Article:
Geoeconomic Briefing is a series featuring researchers at the IOG focused on Japan’s challenges in that field. It will also provide analyses of the state of the world and trade risks as well as technological and industrial structures. (Editor-in-chief: Dr. SUZUKI Kazuto, Director, Institute of Geoeconomics (IOG); Professor, The University of Tokyo)
This article was posted to the Japan Times on May 25, 2023:
API Geoeconomic Briefing
Photo:Website of Prime Minister’s Office of Japan
May 25, 2023
Why the G7 has significance as a collective economic defense mechanism
Director & Group Head, Economic Security, Institute of Geoeconomics
Professor, Graduate School of Public Policy, The University of Tokyo
With Russia’s invasion of Ukraine still continuing after more than a year, confrontation between the United States and China intensifying and the so-called Global South coming to the forefront, the Group of Seven summit in Hiroshima attracted much more attention than previous G7 summits held in Japan.
The world apparently cannot help but focus on how the role of G7, which has shaped the international order until now, will change going forward.
Chairing the G7
The G7 is not an international organization and its decisions are not legally binding.
However, it is aimed at major industrialized countries getting together to form a stable order in the international community and jointly implementing policies that meet their own national interests and the public interest of the global society at the same time.
While many countries are invited to G7 meetings as guests — representatives from eight nations, including India, South Korea and Australia, plus international organizations such as the United Nations were invited to the Hiroshima summit — a summit’s final communique is adopted only by G7 leaders and the representative of the European Union.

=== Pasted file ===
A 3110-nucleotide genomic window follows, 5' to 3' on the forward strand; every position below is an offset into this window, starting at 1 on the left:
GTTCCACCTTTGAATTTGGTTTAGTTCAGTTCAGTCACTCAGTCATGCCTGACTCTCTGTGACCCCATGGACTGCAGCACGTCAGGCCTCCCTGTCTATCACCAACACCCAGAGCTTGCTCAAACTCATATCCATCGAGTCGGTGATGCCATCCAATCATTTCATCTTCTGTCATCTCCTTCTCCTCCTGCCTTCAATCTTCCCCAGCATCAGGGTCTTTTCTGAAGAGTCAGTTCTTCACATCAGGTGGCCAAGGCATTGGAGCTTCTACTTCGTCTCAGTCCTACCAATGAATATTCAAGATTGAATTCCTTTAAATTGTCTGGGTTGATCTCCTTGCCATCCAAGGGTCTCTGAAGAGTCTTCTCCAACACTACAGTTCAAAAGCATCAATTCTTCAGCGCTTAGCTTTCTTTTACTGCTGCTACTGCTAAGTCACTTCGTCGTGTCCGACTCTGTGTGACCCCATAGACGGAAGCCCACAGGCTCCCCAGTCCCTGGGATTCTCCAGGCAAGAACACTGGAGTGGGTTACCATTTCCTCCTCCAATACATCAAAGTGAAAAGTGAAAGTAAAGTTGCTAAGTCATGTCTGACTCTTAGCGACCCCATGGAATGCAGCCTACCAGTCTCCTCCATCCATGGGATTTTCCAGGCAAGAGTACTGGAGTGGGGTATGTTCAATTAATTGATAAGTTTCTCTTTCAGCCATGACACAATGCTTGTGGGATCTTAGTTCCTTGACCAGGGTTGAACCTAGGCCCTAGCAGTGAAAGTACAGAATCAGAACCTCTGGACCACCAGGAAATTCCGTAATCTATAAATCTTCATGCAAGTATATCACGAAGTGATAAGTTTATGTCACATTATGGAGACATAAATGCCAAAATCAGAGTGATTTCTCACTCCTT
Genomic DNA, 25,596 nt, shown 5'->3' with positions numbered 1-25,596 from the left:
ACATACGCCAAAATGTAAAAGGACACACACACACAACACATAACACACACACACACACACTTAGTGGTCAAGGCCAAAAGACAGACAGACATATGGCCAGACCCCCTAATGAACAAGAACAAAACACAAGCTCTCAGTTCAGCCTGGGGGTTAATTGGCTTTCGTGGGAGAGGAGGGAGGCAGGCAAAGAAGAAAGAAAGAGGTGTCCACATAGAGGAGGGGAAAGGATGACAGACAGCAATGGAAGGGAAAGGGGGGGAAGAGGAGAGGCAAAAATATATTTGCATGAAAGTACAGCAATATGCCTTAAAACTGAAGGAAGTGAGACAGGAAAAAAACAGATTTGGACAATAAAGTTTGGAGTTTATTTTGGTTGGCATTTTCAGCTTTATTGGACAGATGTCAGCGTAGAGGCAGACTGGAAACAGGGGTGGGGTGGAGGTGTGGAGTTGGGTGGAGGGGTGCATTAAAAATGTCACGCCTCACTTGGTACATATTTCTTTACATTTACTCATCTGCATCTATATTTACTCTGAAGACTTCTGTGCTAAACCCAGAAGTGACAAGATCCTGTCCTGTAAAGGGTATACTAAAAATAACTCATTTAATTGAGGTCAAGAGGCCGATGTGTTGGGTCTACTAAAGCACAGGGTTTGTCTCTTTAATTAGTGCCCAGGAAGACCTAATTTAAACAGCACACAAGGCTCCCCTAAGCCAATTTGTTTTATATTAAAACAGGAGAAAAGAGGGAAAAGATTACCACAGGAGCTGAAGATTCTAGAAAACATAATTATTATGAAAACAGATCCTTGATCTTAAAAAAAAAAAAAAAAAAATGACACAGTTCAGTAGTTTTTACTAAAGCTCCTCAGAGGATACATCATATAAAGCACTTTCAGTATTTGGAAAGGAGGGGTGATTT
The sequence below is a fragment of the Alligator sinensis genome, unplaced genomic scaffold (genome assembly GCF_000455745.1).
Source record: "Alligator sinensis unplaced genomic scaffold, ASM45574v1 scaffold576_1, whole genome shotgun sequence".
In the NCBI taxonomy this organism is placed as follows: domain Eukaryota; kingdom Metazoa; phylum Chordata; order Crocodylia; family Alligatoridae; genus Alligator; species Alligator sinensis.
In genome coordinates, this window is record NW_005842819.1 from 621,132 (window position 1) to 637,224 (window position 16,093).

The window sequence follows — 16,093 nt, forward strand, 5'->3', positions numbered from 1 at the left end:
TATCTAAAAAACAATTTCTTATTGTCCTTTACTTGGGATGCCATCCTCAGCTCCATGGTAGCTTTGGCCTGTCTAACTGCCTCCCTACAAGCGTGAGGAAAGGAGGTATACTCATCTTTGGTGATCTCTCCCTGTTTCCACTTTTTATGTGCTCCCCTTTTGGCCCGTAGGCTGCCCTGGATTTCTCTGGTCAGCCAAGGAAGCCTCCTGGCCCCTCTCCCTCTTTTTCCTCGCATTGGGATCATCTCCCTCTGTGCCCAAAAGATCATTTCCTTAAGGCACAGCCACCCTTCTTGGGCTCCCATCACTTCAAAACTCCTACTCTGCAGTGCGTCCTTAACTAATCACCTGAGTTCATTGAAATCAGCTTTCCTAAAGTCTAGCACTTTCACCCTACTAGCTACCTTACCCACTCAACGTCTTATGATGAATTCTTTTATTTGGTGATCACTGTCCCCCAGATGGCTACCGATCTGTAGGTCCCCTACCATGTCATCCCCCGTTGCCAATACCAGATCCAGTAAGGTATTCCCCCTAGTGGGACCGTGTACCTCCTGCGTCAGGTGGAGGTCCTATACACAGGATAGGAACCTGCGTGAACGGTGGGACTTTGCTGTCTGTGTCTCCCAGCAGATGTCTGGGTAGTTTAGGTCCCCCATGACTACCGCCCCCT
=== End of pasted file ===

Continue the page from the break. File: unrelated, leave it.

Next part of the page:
Issues to be discussed at a G7 summit are negotiated on a working level for around a year. Chief negotiators, dubbed “sherpas,” sort out agendas and work to find common ground among the member countries.
Prior to the summit meeting, different ministerial meetings such as a meeting of foreign ministers and a meeting of health ministers are held according to policy areas.
Most of the issues were cleared before the G7 leaders met in Hiroshima, leaving them free to discuss the agenda that ultimately needed to be hashed out.
The country that chairs a meeting is responsible for proposing a possible agenda, starting with negotiations on the sherpas’ level and coming up with a draft for the final communique.
The chair is tasked with the role of steering the direction of the discussions.
Because the G7 has been based on personal relationships of mutual trust among individual leaders from the time of the organization’s launch, the chair country also sets the tone and mood for the agenda.
One of the key agenda items Japan took up in the summit was economic security.
The issue was also the main topic of the meeting between Prime Minister Fumio Kishida and German Chancellor Olaf Scholz in mid-March.
In a bid to deal with the issue, Germany showed willingness to learn from Japan, which enacted a law to promote economic security in May last year and has been putting together policies ahead of European countries.
The fact that Japan, along with the U.S., has been making efforts in the area of economic security a step ahead of other G7 countries would seem impressive to other members, putting the G7 chair in a position to lead the discussion.
With Russia’s invasion of Ukraine, European countries, which have deepened economic interdependence with Russia despite security concerns, are now strongly aware that strengthening economic ties with countries that have geopolitical risks brings a lot of stress to their own economy.